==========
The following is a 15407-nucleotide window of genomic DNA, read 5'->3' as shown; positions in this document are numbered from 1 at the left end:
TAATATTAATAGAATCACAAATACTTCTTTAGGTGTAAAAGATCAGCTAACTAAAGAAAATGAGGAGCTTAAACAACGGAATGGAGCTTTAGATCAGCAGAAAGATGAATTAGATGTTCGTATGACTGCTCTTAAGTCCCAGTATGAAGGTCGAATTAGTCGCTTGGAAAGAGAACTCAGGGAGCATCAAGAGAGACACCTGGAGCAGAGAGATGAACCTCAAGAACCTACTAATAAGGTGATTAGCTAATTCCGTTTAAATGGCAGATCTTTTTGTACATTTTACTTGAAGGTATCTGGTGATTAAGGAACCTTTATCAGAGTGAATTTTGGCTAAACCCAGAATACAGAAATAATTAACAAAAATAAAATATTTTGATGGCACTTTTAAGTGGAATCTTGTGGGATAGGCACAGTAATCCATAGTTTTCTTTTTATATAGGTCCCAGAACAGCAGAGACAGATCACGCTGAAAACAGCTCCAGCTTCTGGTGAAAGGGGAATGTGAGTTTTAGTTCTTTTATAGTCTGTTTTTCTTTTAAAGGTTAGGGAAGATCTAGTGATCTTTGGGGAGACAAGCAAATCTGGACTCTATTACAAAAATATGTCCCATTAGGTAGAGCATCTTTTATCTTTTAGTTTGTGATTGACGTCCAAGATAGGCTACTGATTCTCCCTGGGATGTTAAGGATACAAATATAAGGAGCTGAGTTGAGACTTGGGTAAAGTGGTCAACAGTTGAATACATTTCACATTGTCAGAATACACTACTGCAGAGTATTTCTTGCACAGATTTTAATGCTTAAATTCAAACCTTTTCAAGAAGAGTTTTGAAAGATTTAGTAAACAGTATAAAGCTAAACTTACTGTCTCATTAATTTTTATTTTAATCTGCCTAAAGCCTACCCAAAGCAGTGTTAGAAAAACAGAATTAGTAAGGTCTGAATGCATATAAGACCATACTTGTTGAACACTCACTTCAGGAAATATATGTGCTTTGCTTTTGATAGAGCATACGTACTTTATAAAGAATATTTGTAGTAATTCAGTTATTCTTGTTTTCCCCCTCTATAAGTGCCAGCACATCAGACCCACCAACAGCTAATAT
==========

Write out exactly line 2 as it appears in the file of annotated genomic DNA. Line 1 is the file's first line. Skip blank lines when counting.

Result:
TAATATTAATAGAATCACAAATACTTCTTTAGGTGTAAAAGATCAGCTAACTAAAGAAAATGAGGAGCTTAAACAACGGAATGGAGCTTTAGATCAGCAGAAAGATGAATTAGATGTTCGTATGACTGCTCTTAAGTCCCAGTATGAAGGTCGAATTAGTCGCTTGGAAAGAGAACTCAGGGAGCATCAAGAGAGACACCTGGAGCAGAGAGATGAACCTCAAGAACCTACTAATAAGGTGATTAGCTAATTCCGTTTAAATGGCAGATCTTTTTGTACATTTTACTTGAAGGTATCTGGTGATTAAGGAACCTTTATCAGAGTGAATTTTGGCTAAACCCAGAATACAGAAATAATTAACAAAAATAAAATATTTTGATGGCACTTTTAAGTGGAATCTTGTGGGATAGGCACAGTAATCCATAGTTTTCTTTTTATATAGGTCCCAGAACAGCAGAGACAGATCACGCTGAAAACAGCTCCAGCTTCTGGTGAAAGGGGAATGTGAGTTTTAGTTCTTTTATAGTCTGTTTTTCTTTTAAAGGTTAGGGAAGATCTAGTGATCTTTGGGGAGACAAGCAAATCTGGACTCTATTACAAAAATATGTCCCATTAGGTAGAGCATCTTTTATCTTTTAGTTTGTGATTGACGTCCAAGATAGGCTACTGATTCTCCCTGGGATGTTAAGGATACAAATATAAGGAGCTGAGTTGAGACTTGGGTAAAGTGGTCAACAGTTGAATACATTTCACATTGTCAGAATACACTACTGCAGAGTATTTCTTGCACAGATTTTAATGCTTAAATTCAAACCTTTTCAAGAAGAGTTTTGAAAGATTTAGTAAACAGTATAAAGCTAAACTTACTGTCTCATTAATTTTTATTTTAATCTGCCTAAAGCCTACCCAAAGCAGTGTTAGAAAAACAGAATTAGTAAGGTCTGAATGCATATAAGACCATACTTGTTGAACACTCACTTCAGGAAATATATGTGCTTTGCTTTTGATAGAGCATACGTACTTTATAAAGAATATTTGTAGTAATTCAGTTATTCTTGTTTTCCCCCTCTATAAGTGCCAGCACATCAGACCCACCAACAGCTAATAT